One candidate pathway for acting downstream of BMP signalling is the Nodal signalling pathway. BMPs have been shown to act upstream of Nodal during left-right patterning(Fujiwara et al., 2002; Piedra and Ros, 2002; Schlange et al., 2002) and to amplify Nodal expression in the epiblast(Ben-Haim et al., 2006). Nodal mutant embryos display similar pluripotency defects and precocious neural differentiation to those we observe in Bmpr1amutant embryos (Camus et al.,2006; Mesnard et al.,2006). In Bmpr1a mutant embryos, we find a loss of expression of both Nodal and its co-receptor Cripto just prior to the time when we observe the precocious expression of neural markers. Furthermore, we find that activin/Nodal signalling can rescue the pluripotency defects of Bmpr1a mutant embryos in blastocyst outgrowth assays. These lines of evidence suggest that BMP signalling might be regulating the levels of Nodal signalling in the early mouse embryo and that, at least in part, the defects in Bmpr1a mutant embryos are owing to the lack of Nodal signalling activity.
Are FGFs neural inducers in the mouse embryo?
Recent experiments in both chick and Xenopus embryos have challenged the idea that inhibition of BMP signalling is sufficient for neural induction and have suggested that FGF signalling might be an inductive signal during this process. These studies found that inhibition of FGF signalling by the small molecule SU5402 blocks neural induction in both chick(Streit et al., 2000; Wilson et al., 2000) and Xenopus (Delaune et al.,2005) embryos and that this role of FGFs is, at least in part,independent of antagonising BMP signalling. However, in contrast to these observations, we find that FGF signalling is not responsible for the ectopic neural induction observed in Bmpr1a-/- embryos. Inhibition of FGF signalling using SU5402 24 hours before gastrulation did not inhibit the expression of Hesx1 in the epiblast of either Bmpr1a-/fx or Bmpr1a-/fx;Sox2Cre+/- embryos. Furthermore, inhibition of FGF signalling led to an expansion of anterior neural tissue in a proportion of wild-type embryos. Given that an expansion of neural tissue is also observed in Fgf8-null mutants (Sun et al.,1999) and in Fgfr1 chimeras(Ciruna et al., 1997) and that Fgf2 has been shown to inhibit neural fate in mouse ectoderm explants(Burdsal et al., 1998), it seems unlikely that the primary role of FGF signalling in the early post-implantation mouse embryo is to act as a direct neural inducer, but instead is required to promote mesoderm formation and migration. In ES cells,inhibiting FGF signalling using SU5402 has been shown to block neural differentiation (Ying et al.,2003b). It is therefore possible that FGFs are required during the pre-implantation period for a maturation step in the epiblast that makes this tissue competent for neural specification, but once this step has taken place it is inhibition of BMP signalling that is the main event required for the induction of neural marker expression. It is also possible that, as has been suggested in Xenopus (Pera et al., 2003), a role for FGF signalling during early post-implantation development could be to attenuate BMP signalling and drive neural specification in this way.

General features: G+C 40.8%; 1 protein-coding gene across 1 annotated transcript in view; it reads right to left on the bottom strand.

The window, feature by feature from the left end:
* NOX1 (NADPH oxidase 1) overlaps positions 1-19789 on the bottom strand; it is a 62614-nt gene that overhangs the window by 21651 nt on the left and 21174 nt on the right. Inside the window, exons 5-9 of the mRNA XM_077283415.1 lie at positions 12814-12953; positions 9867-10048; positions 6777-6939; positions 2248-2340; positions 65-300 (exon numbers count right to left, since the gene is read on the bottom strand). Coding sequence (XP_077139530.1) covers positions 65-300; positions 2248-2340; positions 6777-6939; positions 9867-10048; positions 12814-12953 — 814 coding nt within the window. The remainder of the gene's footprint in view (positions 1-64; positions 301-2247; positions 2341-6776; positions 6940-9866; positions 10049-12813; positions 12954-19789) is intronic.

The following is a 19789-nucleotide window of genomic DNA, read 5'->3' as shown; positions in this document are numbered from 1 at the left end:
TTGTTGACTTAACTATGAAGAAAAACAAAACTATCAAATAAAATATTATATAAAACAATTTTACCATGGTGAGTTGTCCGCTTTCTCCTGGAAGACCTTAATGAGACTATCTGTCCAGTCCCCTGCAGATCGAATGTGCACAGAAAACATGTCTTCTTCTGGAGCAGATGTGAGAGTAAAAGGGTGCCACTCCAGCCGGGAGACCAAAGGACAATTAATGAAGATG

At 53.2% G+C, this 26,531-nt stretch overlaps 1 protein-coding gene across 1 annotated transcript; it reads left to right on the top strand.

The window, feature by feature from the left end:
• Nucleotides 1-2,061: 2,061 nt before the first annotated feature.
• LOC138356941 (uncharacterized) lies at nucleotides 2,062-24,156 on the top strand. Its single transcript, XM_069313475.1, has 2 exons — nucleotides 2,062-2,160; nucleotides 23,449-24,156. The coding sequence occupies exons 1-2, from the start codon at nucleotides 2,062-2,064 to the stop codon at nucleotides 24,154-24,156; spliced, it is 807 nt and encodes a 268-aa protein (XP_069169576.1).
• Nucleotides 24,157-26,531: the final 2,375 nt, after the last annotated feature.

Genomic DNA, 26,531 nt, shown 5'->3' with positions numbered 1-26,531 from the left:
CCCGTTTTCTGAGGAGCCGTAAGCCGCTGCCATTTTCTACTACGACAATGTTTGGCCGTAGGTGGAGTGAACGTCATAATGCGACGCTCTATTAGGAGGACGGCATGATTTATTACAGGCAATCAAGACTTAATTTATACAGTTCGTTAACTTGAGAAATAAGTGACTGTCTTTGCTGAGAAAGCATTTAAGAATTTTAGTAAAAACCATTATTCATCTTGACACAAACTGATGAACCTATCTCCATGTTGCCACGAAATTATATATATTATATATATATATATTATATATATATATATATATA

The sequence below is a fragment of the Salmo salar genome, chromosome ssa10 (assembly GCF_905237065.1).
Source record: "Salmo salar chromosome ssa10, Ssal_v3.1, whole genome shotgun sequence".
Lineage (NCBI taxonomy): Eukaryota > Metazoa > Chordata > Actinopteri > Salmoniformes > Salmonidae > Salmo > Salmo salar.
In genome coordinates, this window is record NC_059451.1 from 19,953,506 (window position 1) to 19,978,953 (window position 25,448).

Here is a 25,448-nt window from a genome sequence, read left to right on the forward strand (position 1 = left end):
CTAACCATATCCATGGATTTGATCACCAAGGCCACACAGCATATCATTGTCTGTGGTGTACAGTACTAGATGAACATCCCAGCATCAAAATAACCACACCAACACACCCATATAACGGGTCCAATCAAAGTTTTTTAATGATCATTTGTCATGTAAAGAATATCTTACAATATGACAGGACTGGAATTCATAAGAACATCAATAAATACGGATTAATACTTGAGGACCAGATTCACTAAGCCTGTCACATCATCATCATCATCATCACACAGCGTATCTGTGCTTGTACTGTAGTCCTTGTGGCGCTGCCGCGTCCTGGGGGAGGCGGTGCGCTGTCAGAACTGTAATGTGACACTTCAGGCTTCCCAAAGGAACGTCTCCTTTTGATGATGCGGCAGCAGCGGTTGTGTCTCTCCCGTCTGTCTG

In conclusion, we have found that Bmp2/4 signalling via Bmpr1a is inhibiting neural differentiation of the epiblast prior to gastrulation and that these BMPs cooperate with members of the 60A subgroup during gastrulation. We have also shown that, in contrast to what seems to occur in chick, in the early mouse post-implantation embryo inhibition of FGF signalling does not block neural specification and that it is relief of BMP inhibition that is the critical step for neural induction to occur.
We thank Josh Brickman, Rita Lopes, Tilo Kunah and Vasso Episkopou for critical reading of the manuscript and great suggestions; Shigeto Miura, Masa Yamamoto, Hiroshi Hamada, Jerome Collignon and Anne Camus for sharing unpublished information and helpful suggestions; Dr Ucchii Takashi Uchimura for preparing the Bmpr1a-/- ES cells; Ed Laufer and Dan Vasiliauskas, Susan Morton and Tom Jessell for the pSmad1/5/8 antibody;Michael Shen for the Gdf3 probe; and Zöe Webster for her advice. M.S. holds an FCT fellowship. T.A.R. holds a Lister Institute of Preventive Medicine fellowship. The MRC and the Intramural Research Program of the NIH,National Institute of Environmental Health Sciences, also supported this research.